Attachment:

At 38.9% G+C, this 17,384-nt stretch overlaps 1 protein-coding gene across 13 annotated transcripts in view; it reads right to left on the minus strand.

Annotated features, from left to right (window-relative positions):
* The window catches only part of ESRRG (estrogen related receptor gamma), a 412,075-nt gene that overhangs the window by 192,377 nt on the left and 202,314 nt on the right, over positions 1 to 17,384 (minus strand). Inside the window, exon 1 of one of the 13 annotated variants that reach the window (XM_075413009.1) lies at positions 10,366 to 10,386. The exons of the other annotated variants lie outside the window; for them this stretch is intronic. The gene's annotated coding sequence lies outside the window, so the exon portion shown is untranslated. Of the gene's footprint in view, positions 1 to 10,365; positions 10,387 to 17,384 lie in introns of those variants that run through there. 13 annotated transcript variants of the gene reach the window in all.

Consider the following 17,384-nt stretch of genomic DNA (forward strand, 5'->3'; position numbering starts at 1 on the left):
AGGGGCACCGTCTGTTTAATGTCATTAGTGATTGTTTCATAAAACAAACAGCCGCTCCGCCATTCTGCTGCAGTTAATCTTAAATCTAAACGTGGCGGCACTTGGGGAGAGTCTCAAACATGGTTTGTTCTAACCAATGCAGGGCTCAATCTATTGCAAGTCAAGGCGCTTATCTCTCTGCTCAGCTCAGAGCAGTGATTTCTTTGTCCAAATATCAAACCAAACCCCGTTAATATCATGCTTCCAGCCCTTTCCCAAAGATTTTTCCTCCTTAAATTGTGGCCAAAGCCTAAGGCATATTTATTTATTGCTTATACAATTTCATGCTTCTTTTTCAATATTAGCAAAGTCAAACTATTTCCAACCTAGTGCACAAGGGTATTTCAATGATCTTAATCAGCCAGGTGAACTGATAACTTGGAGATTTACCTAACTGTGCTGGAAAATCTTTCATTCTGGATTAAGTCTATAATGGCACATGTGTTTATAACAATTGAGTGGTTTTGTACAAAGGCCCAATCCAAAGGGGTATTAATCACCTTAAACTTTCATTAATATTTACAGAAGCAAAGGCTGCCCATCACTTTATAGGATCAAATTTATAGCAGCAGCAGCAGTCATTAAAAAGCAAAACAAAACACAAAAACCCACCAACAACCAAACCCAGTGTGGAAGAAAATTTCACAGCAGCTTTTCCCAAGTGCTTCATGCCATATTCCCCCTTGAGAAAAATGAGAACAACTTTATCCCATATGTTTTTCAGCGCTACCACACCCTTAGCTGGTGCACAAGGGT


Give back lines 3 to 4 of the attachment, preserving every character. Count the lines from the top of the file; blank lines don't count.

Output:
* The window catches only part of ESRRG (estrogen related receptor gamma), a 412,075-nt gene that overhangs the window by 192,377 nt on the left and 202,314 nt on the right, over positions 1 to 17,384 (minus strand). Inside the window, exon 1 of one of the 13 annotated variants that reach the window (XM_075413009.1) lies at positions 10,366 to 10,386. The exons of the other annotated variants lie outside the window; for them this stretch is intronic. The gene's annotated coding sequence lies outside the window, so the exon portion shown is untranslated. Of the gene's footprint in view, positions 1 to 10,365; positions 10,387 to 17,384 lie in introns of those variants that run through there. 13 annotated transcript variants of the gene reach the window in all.

Consider the following 17,384-nt stretch of genomic DNA (forward strand, 5'->3'; position numbering starts at 1 on the left):